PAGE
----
New transportation alternatives have made it easier than ever to not own a car, but for some households that’s just not an option. People living in rural areas have fewer choices for public transportation and depend on personal car ownership. Still, one of the transportation industry’s biggest names believes that even if every house can’t kick the car habit, they can at least kick the multiple car habit. One of Lyft’s co-founders John Zimmer sat down at the CES 2018 technology trade show this week to discuss his plans for the company and his vision of the future. According to Zimmer, the age of multi-car households could soon some to an end. Ride sharing apps have become many people’s sole source of car-based transportation.
Zimmer recently told The Verge that in light of ride sharing apps like Lyft, not only are more and more people are turning away from cars entirely, other households are cutting back to just one car:
Americans are moving away from car ownership. And so the fact that we’re seeing these types of statistics I think is very encouraging, and I will be encouraging people to ask themselves: ‘Do we really need that second car?’ This is a pretty large behavior change.
To help facilitate that process, the ride-sharing app is introducing a new service called Lyft Line which enables multiple commuters headed in the same direction to ride together at a reduced rate. The company hopes this can encourage more car commuters to ditch their cars in favor of money-and-Earth-saving ride sharing.
According to Zimmer, Lyft’s proprietary data indicates a growing number of Americans no longer see the need to own a vehicle. In 2017 alone, almost 250,000 Lyft users were able to shed a vehicle thanks to ride-sharing apps, while half of all Lyft users reported using their personal cars less thanks to Lyft. A quarter of all Lyft passengers also said that owning a vehicle is less important to them these days.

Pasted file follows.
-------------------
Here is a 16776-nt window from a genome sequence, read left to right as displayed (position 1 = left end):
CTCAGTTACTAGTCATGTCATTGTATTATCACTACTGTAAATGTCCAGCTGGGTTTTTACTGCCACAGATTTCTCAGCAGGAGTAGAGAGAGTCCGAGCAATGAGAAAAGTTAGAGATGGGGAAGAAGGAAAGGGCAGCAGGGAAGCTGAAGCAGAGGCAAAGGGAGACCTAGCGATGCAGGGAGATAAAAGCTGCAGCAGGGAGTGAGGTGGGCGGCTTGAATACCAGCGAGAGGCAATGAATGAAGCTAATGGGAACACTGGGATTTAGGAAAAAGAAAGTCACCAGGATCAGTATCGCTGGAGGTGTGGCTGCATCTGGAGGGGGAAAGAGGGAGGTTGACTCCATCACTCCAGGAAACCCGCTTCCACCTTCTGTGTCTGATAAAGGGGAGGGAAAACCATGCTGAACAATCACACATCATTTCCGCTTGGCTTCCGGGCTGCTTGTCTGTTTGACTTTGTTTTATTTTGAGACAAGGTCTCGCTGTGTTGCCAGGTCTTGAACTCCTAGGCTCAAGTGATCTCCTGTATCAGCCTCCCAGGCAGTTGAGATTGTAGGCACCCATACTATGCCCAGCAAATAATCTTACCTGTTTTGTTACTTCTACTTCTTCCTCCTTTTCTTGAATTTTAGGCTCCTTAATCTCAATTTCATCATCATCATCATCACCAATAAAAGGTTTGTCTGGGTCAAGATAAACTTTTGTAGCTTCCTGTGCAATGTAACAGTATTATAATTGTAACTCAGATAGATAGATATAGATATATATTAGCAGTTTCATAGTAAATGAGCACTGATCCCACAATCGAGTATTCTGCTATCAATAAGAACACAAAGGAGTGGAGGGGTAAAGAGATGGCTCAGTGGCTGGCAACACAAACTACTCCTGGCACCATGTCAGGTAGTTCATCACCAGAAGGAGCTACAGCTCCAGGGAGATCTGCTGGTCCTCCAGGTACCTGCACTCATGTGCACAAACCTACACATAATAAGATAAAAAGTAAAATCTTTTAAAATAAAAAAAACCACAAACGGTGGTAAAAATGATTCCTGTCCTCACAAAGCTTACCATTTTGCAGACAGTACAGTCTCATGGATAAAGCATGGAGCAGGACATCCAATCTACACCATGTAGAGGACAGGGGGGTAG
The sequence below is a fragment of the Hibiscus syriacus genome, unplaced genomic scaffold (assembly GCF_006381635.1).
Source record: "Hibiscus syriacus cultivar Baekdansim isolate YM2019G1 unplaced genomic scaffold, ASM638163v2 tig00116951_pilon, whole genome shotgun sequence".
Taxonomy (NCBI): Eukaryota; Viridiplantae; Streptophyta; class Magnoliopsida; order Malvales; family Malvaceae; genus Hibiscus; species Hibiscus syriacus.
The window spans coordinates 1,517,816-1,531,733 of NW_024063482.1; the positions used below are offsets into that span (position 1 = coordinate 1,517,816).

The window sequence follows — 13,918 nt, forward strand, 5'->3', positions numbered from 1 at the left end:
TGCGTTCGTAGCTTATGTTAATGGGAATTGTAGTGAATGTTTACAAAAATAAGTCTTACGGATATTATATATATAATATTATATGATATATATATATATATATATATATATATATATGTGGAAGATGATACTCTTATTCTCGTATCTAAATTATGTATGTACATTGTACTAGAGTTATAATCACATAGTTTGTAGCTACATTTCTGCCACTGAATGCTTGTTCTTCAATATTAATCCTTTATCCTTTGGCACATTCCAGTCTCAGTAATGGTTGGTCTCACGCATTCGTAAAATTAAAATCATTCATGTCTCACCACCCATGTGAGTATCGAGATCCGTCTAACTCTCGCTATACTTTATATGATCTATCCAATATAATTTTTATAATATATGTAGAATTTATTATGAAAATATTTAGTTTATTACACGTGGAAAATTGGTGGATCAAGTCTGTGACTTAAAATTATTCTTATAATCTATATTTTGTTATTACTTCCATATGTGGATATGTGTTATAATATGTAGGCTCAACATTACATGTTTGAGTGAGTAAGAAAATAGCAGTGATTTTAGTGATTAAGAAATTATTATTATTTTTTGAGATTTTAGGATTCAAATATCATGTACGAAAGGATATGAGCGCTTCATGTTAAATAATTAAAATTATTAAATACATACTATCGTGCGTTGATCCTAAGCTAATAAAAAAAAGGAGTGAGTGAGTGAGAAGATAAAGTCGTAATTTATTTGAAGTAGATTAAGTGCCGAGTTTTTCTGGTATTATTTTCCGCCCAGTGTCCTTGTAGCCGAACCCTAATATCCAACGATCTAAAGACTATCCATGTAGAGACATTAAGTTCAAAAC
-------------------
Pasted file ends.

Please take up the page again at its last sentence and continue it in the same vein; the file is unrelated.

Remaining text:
Zimmer also added that he average American household spends around $9000 a year on each of their vehicles (NerdWallet pegs the number at $8,469 per year) — so if you have two vehicles, you could be shelling out close to $20,000 each year just on the costs of owning those cars.
“You know the average American household spends $9,000 per year per vehicle. But most people just think about their $200 car payment.”
Given that wages are stagnating, it’s easy to see why more and more Americans aren’t buying cars. If every two-car household in America cut back to just one car, those households would save a combined $1 trillion on car expenses in one year. Is cutting back to one car and getting creative with our commutes the way to pull millennials out of the crushing debt slavery our generation has been burdened with?